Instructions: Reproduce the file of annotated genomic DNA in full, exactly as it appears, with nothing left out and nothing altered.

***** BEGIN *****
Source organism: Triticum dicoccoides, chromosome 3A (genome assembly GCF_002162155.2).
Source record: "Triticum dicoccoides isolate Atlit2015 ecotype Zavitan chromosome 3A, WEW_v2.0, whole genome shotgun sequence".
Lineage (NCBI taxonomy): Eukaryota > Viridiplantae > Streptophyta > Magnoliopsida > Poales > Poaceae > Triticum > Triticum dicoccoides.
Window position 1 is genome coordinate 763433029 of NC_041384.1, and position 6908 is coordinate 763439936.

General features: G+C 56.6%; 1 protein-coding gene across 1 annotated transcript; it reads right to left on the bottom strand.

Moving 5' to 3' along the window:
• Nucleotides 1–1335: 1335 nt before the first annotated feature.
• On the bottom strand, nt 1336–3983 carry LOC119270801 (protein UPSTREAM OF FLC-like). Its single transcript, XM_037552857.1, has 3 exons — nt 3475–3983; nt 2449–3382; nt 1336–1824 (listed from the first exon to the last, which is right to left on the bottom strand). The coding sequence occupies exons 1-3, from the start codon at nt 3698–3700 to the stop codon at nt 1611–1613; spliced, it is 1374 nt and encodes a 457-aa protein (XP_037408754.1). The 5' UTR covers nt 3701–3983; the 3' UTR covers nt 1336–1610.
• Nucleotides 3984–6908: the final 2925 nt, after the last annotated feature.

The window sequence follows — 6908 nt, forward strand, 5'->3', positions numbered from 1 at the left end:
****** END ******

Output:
Source organism: Triticum dicoccoides, chromosome 3A (genome assembly GCF_002162155.2).
Source record: "Triticum dicoccoides isolate Atlit2015 ecotype Zavitan chromosome 3A, WEW_v2.0, whole genome shotgun sequence".
Lineage (NCBI taxonomy): Eukaryota > Viridiplantae > Streptophyta > Magnoliopsida > Poales > Poaceae > Triticum > Triticum dicoccoides.
Window position 1 is genome coordinate 763433029 of NC_041384.1, and position 6908 is coordinate 763439936.

General features: G+C 56.6%; 1 protein-coding gene across 1 annotated transcript; it reads right to left on the bottom strand.

Moving 5' to 3' along the window:
• Nucleotides 1–1335: 1335 nt before the first annotated feature.
• On the bottom strand, nt 1336–3983 carry LOC119270801 (protein UPSTREAM OF FLC-like). Its single transcript, XM_037552857.1, has 3 exons — nt 3475–3983; nt 2449–3382; nt 1336–1824 (listed from the first exon to the last, which is right to left on the bottom strand). The coding sequence occupies exons 1-3, from the start codon at nt 3698–3700 to the stop codon at nt 1611–1613; spliced, it is 1374 nt and encodes a 457-aa protein (XP_037408754.1). The 5' UTR covers nt 3701–3983; the 3' UTR covers nt 1336–1610.
• Nucleotides 3984–6908: the final 2925 nt, after the last annotated feature.

The window sequence follows — 6908 nt, forward strand, 5'->3', positions numbered from 1 at the left end: